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'The Life of Spiders' Full of Buggy Metaphors

By Kristin Sterling

Kate Kohler Amory working as a spider.
Photo by Pam Traynor; courtesy of Holderness Theatre Company

Kelly Stuart's latest work, The Life of Spiders, is not inspired by a special interest in arachnids or natural history. Instead, the playwright and Suzanne Gold Farkas Lecturer in Playwriting's new play has a literary origin, Balzac's novel La Peau de chagrin, to be precise. The play, produced by the Holderness Theater Company, opens off-Broadway at the Culture Project on March 20 and runs through April 11. It is directed by Rebecca Holderness (SOA '95) and features Tuomas Hil (SOA '04) in the lead role.

The Life of Spiders is the story of a Parisian man who attempts to weave the finest and most-sought after fabric from the silk of spiders. In an attempt to win over the woman of his dreams with beautiful clothing made from this silk, he makes a Faustian bargain that leads to his death. The play is a meditation on desire.

"In the 1800s, people really were attempting to extract silk from spiders to obtain their incredibly strong and flexible silk," said Stuart. "But it is very difficult to get enough silk for clothing -- because unlike silkworms, which can be raised together, spiders kill each other. The spiders have a metaphorical parallel with the human characters -- they are driven by instinct to devour each other."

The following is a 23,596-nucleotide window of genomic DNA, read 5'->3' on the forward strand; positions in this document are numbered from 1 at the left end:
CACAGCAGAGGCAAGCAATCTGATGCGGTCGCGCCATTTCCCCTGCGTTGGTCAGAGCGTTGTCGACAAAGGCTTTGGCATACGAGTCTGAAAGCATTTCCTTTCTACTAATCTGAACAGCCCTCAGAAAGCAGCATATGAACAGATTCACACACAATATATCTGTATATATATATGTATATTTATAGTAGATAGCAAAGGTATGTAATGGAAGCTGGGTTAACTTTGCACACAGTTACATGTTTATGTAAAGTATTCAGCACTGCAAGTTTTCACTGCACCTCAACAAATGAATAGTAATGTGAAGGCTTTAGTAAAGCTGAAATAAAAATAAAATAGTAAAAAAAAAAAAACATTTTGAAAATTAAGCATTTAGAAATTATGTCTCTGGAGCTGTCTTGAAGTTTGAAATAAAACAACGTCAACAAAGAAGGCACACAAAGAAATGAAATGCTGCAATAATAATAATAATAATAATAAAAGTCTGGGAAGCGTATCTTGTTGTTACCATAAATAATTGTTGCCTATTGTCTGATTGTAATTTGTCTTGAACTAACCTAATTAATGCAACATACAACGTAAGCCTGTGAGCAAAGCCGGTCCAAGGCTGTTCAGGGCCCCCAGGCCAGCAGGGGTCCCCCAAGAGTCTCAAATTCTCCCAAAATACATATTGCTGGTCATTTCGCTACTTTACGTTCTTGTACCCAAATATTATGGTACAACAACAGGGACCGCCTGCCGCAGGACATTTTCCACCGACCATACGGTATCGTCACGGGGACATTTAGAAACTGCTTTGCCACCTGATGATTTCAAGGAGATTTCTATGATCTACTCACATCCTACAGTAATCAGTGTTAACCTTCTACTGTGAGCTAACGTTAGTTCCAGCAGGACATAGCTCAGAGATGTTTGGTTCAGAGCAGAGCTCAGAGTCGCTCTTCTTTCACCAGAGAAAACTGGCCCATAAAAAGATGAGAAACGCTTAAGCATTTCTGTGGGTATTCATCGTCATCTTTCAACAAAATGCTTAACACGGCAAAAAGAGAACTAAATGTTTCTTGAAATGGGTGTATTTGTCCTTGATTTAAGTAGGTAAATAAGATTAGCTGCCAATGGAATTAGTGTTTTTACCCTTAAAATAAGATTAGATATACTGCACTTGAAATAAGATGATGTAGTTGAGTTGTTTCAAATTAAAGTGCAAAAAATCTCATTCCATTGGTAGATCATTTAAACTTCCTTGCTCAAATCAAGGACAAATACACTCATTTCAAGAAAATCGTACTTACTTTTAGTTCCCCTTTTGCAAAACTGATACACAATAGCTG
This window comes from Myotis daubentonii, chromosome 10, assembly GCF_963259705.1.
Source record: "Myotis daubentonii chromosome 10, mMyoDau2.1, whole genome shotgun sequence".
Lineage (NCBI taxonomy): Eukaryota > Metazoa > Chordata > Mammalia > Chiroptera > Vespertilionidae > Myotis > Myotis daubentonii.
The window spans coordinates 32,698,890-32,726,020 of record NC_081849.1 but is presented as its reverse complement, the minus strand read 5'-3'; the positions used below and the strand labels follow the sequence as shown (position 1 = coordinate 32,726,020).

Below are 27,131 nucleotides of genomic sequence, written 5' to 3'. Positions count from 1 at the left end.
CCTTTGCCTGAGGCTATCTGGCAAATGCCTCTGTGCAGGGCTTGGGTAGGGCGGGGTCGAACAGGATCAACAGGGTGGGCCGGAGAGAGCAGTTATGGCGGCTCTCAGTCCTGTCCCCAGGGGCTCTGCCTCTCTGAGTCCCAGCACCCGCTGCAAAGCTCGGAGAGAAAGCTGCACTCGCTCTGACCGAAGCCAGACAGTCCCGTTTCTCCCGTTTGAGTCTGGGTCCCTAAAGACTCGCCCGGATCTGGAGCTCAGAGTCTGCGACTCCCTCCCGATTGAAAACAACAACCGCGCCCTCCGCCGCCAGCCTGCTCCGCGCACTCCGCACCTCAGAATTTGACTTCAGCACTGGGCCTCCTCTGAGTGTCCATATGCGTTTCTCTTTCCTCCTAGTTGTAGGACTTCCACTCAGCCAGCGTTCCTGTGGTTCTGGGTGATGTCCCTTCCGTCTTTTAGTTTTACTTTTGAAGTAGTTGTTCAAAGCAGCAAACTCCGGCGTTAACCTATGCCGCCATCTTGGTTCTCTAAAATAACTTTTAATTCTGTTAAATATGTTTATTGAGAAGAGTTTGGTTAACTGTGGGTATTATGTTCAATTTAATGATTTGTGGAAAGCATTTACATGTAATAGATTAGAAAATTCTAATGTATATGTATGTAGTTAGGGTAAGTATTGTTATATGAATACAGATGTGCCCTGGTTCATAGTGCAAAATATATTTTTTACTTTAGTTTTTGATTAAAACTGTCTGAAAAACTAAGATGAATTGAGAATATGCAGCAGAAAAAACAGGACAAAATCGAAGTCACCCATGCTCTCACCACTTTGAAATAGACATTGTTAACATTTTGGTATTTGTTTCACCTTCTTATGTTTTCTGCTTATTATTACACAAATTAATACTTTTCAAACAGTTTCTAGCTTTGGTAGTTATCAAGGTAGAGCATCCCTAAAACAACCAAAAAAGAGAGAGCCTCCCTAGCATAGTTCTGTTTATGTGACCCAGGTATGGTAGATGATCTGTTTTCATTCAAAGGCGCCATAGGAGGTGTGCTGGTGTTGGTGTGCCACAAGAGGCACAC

In addition to its scientific background, the play includes imaginative elements, such a silk trapeze, similar to those used in Cirque du Soleil . The actors have been training for months to use the trapeze, from which they can hang upside down or use as a curtain.

"Tuomas Hil is great for the lead role," Stuart said. "There is something exotic and mysterious about him, and he has a physicality -- and the physical training -- to make us believe he could be both human and spider."

"It has been fascinating to work with a Columbia University alumna director, Rebecca Holderness, and playwright Kelly Stuart, who teaches at the Theatre Division," Hil said. "I realize that an integral part of our collaboration is our shared vocabulary. Columbia's Andrei Serban, Anne Bogart, Niky Wolcz, Kristin Linklater and Arnold Aronson all seem to be very present in each rehearsal through references, quotations and anecdotes."

Hil has recently performed in Benvenuto Cellini at the Metropolitan Opera (directed by SOA's Andrei Serban) and No Exit at the Horace Mann Theater. Originally from Finland , Hil is studying at Columbia on a Fulbright Scholarship. Among her recent productions, Stuart wrote the full-length play Mayhem, which ran in Los Angeles last spring and featured Megan Mullally.

"The Life of Spiders" runs March 20 to April 11 at The Culture Project, 45 Bleecker Street. For additional information or tickets call 212-352-3101 or visit www.theatermania.com.

Published: Mar 19, 2004
Last modified: Jan 10, 2005

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